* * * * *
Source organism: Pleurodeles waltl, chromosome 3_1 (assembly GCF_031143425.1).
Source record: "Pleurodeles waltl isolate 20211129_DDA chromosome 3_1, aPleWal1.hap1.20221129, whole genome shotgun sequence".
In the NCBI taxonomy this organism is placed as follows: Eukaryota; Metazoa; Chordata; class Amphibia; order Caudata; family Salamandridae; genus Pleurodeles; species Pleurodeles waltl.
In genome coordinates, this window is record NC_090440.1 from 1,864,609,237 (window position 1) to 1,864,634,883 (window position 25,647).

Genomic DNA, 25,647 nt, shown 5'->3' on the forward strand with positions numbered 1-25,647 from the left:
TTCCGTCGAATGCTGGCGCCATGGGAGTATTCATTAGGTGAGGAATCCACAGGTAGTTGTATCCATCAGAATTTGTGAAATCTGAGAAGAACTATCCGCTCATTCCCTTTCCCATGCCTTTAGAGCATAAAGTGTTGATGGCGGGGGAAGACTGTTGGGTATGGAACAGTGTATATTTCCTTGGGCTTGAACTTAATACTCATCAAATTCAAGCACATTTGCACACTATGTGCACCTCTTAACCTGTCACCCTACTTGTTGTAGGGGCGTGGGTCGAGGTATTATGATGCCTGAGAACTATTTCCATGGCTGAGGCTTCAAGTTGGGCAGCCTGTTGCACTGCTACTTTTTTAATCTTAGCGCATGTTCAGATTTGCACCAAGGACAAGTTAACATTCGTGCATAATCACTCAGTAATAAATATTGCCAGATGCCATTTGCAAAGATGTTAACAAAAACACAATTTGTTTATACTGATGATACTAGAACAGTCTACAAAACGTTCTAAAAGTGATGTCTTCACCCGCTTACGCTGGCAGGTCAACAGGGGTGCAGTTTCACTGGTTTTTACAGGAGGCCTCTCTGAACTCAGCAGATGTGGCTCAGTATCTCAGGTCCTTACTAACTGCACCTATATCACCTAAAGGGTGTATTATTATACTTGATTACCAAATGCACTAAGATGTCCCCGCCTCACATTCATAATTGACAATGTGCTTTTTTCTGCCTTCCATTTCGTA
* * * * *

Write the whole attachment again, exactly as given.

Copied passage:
Source organism: Pleurodeles waltl, chromosome 3_1 (assembly GCF_031143425.1).
Source record: "Pleurodeles waltl isolate 20211129_DDA chromosome 3_1, aPleWal1.hap1.20221129, whole genome shotgun sequence".
In the NCBI taxonomy this organism is placed as follows: Eukaryota; Metazoa; Chordata; class Amphibia; order Caudata; family Salamandridae; genus Pleurodeles; species Pleurodeles waltl.
In genome coordinates, this window is record NC_090440.1 from 1,864,609,237 (window position 1) to 1,864,634,883 (window position 25,647).

Genomic DNA, 25,647 nt, shown 5'->3' on the forward strand with positions numbered 1-25,647 from the left:
TTCCGTCGAATGCTGGCGCCATGGGAGTATTCATTAGGTGAGGAATCCACAGGTAGTTGTATCCATCAGAATTTGTGAAATCTGAGAAGAACTATCCGCTCATTCCCTTTCCCATGCCTTTAGAGCATAAAGTGTTGATGGCGGGGGAAGACTGTTGGGTATGGAACAGTGTATATTTCCTTGGGCTTGAACTTAATACTCATCAAATTCAAGCACATTTGCACACTATGTGCACCTCTTAACCTGTCACCCTACTTGTTGTAGGGGCGTGGGTCGAGGTATTATGATGCCTGAGAACTATTTCCATGGCTGAGGCTTCAAGTTGGGCAGCCTGTTGCACTGCTACTTTTTTAATCTTAGCGCATGTTCAGATTTGCACCAAGGACAAGTTAACATTCGTGCATAATCACTCAGTAATAAATATTGCCAGATGCCATTTGCAAAGATGTTAACAAAAACACAATTTGTTTATACTGATGATACTAGAACAGTCTACAAAACGTTCTAAAAGTGATGTCTTCACCCGCTTACGCTGGCAGGTCAACAGGGGTGCAGTTTCACTGGTTTTTACAGGAGGCCTCTCTGAACTCAGCAGATGTGGCTCAGTATCTCAGGTCCTTACTAACTGCACCTATATCACCTAAAGGGTGTATTATTATACTTGATTACCAAATGCACTAAGATGTCCCCGCCTCACATTCATAATTGACAATGTGCTTTTTTCTGCCTTCCATTTCGTA